Worm Breeder's Gazette 13(4): 33 (October 1, 1994)

These abstracts should not be cited in bibliographies. Material contained herein should be treated as personal communication and should be cited as such only with the consent of the author.

18S Ribosomal RNA Gene Phylogeny For Some Rhabditidae.

David H.A. Fitch1, Bozena Bugaj-Gaweda2, Scott W. Emmons2

1 Department of Biology, New York University
2 Department of Molecular Genetics, Albert Einstein College of Medicine

Figure 1

  We have investigated the molecular evolution of the nucleotide sequences of 18S
ribosomal RNA genes (18S rDNA) from part of our collection of nematodes in the family
Rhabditidae. Our aim was to evaluate the usefulness of this gene for molecular
systematics of this family, as well as to establish phylogenetic relationships within a
group that has potential for comparative studies of the relationship between
development and evolution. We determined the 18S rDNA sequences of 9 species of
nematodes representing 6 genera within this family: Caenorhabditis briggsae (Cbr),
Caenorhabditis vulgaris (Cvu), Caenorhabditis remanei (Cre), Rhabditis blumi (Rbl),
Rhabditis sp. br (Rbr), Rhabdilella axei (Rax), Pellioditis typica (Pty), Teratorhabditis
palmarum (Tpa) and Pelodera strongyloides dermatitica (Pst). Using hypothetical
models for secondary structure as well as nucleotide similarity, these sequences were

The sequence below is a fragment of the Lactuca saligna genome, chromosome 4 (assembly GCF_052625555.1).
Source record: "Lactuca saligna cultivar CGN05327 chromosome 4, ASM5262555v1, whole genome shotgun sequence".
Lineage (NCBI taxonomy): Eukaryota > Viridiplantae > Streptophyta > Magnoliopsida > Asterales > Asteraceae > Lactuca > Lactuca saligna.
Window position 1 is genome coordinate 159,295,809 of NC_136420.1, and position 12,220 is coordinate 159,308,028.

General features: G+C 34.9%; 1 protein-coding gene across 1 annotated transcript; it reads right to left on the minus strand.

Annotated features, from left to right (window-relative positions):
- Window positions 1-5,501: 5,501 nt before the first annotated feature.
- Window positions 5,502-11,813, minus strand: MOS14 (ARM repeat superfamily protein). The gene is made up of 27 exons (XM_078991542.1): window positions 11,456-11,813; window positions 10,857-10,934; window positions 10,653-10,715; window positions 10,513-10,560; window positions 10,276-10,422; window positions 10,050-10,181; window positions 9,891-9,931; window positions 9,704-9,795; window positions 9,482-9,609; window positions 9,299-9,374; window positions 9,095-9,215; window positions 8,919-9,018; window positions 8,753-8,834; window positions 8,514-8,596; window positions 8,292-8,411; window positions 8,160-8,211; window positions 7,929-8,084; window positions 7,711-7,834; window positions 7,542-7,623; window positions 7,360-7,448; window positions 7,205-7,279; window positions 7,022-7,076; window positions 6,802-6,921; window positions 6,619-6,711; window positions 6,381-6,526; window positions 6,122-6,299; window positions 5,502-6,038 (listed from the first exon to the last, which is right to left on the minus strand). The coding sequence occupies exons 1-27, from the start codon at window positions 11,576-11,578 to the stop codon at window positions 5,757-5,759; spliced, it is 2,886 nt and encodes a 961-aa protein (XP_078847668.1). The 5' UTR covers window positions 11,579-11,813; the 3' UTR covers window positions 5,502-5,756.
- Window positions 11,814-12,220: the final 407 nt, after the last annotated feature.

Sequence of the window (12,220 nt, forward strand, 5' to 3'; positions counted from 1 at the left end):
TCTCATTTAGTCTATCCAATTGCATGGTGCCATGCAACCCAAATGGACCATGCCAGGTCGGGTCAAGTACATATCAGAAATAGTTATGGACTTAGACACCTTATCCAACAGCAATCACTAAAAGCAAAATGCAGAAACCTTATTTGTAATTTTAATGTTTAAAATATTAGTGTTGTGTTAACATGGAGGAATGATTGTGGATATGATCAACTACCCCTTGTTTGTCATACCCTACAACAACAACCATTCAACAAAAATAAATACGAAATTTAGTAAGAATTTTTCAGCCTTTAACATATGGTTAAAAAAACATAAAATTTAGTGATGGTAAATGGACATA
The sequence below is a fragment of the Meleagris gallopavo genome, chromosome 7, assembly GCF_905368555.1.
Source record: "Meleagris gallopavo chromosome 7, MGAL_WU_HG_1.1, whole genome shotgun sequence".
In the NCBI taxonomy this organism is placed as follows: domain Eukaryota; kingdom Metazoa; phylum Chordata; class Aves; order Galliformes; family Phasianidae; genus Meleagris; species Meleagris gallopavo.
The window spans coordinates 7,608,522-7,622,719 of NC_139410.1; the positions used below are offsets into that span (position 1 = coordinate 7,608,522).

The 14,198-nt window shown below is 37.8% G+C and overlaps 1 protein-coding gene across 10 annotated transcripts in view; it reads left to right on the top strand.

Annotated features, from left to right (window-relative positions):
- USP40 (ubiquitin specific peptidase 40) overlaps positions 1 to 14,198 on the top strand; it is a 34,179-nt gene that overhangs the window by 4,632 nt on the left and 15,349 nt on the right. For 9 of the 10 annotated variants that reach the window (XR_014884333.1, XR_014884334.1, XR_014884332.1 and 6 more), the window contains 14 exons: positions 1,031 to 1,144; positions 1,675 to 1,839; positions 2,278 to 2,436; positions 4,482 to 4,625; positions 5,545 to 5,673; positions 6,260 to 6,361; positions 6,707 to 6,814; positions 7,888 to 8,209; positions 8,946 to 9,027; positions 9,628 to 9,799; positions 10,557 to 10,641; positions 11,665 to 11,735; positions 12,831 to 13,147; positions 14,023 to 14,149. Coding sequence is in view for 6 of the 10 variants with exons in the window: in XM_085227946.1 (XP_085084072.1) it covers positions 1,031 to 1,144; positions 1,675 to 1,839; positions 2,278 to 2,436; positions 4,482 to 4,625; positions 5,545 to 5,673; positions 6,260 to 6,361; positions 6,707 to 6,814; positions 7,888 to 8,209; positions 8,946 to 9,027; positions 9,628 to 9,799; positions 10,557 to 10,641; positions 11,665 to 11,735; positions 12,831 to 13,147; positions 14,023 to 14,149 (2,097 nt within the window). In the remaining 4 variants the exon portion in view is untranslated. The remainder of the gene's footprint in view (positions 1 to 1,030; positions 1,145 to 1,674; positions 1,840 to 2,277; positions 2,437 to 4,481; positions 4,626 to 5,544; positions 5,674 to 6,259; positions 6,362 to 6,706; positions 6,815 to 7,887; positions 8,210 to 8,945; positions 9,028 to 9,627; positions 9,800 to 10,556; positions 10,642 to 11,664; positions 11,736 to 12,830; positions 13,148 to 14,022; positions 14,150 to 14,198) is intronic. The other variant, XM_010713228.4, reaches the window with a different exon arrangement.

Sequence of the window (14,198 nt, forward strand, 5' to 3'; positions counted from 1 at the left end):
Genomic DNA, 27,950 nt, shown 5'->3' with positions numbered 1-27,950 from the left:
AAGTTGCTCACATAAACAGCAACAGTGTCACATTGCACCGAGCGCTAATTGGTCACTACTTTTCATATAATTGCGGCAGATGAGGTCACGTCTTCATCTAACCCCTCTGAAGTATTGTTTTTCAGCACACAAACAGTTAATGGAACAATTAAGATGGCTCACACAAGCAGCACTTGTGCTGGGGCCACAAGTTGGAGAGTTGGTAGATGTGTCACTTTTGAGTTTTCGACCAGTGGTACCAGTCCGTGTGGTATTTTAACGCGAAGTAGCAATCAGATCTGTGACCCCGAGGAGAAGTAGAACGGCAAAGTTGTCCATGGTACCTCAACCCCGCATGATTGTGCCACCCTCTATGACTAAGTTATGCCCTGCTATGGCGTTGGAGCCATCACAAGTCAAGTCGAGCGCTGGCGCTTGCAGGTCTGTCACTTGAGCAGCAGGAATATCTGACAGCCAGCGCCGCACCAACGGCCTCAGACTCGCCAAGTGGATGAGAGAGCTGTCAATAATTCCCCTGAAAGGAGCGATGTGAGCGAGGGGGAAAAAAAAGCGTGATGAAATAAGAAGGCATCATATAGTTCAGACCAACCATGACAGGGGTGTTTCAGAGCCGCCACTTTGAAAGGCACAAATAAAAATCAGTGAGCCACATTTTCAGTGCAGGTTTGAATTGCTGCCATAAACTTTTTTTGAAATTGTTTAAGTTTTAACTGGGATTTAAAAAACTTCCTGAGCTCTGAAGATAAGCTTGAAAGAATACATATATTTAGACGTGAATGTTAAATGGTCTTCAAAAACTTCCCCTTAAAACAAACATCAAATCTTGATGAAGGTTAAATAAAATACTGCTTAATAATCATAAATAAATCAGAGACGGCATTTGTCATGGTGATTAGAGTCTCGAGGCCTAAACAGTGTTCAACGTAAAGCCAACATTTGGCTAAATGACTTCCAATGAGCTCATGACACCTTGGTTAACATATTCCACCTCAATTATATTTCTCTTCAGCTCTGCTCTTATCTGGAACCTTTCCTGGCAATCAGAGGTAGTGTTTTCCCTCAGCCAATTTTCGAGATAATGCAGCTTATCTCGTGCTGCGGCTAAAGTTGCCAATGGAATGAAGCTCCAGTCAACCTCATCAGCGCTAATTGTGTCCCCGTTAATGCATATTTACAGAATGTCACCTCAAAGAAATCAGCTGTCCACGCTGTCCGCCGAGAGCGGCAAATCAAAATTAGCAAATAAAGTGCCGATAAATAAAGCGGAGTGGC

aligned with the 18S rDNA sequence published for C. elegans (Ellis et al. 1986, Nucl.
Acids Res. 14:2345-2364) and with the partial sequences published for 8 ascaridoid
species (Nadler 1992, Mol. Biol. Evol. 9:932-944).
  We found that 18S rDNA is likely to be a useful tool to resolve relationships at the
intrafamilial level. However, 18S rDNA sequences cannot be used (by themselves) to
resolve relationships between taxa as closely related as the Caenorhabditis species.
Parsimony, minimum evolution and maximum likelihood methods strongly reject one
proposed phylogenetic classification based on adult morphological characters
(Andrassy 1983, tree V below), but support that of Sudhaus (1976, tree IV) as one
alternative of a few possible phylogenies (trees I-IV) that were significantly better than
all other topologies tested. When variation in substitution rate over different sites is
modeled by a gamma distribution, there is stronger support for monophyly of
Rhabditis than when rate differences are ignored. When transversions are weighted
as phylogenetically more informative than transitions, or only conserved positions are
considered (2/3 of the total data), support jumps markedly for monophyly of the
"Eurhabditis" clade ( Rhabditis species, Rhabditella and Pellioditis ). Based on these
trends in the data, we predict that 18S data from additional taxa will support a tree (i.e.,
tree IV below) very similar to that proposed by Sudhaus (1976).
  Distances between 18S rDNA sequences of different Caenorhabditis species
(0.8-1.8%) are comparable to distances between 18S rDNA of different orders in class
Mammalia. Distances between genera in Rhabditidae are about 8 times as great as
distances between tetrapod classes, suggesting rapid rates of substitution, ancient
divergence, or both. (see figure)
 Andrassy, 1983. A taxonomic review of the suborder Rhabditina (Nematoda:Secernentia).
 Sudhaus, 1976. Vergleichende Untersuchungen zur Phylogenie, Systematik... Zoologica 43(125):

Figure 1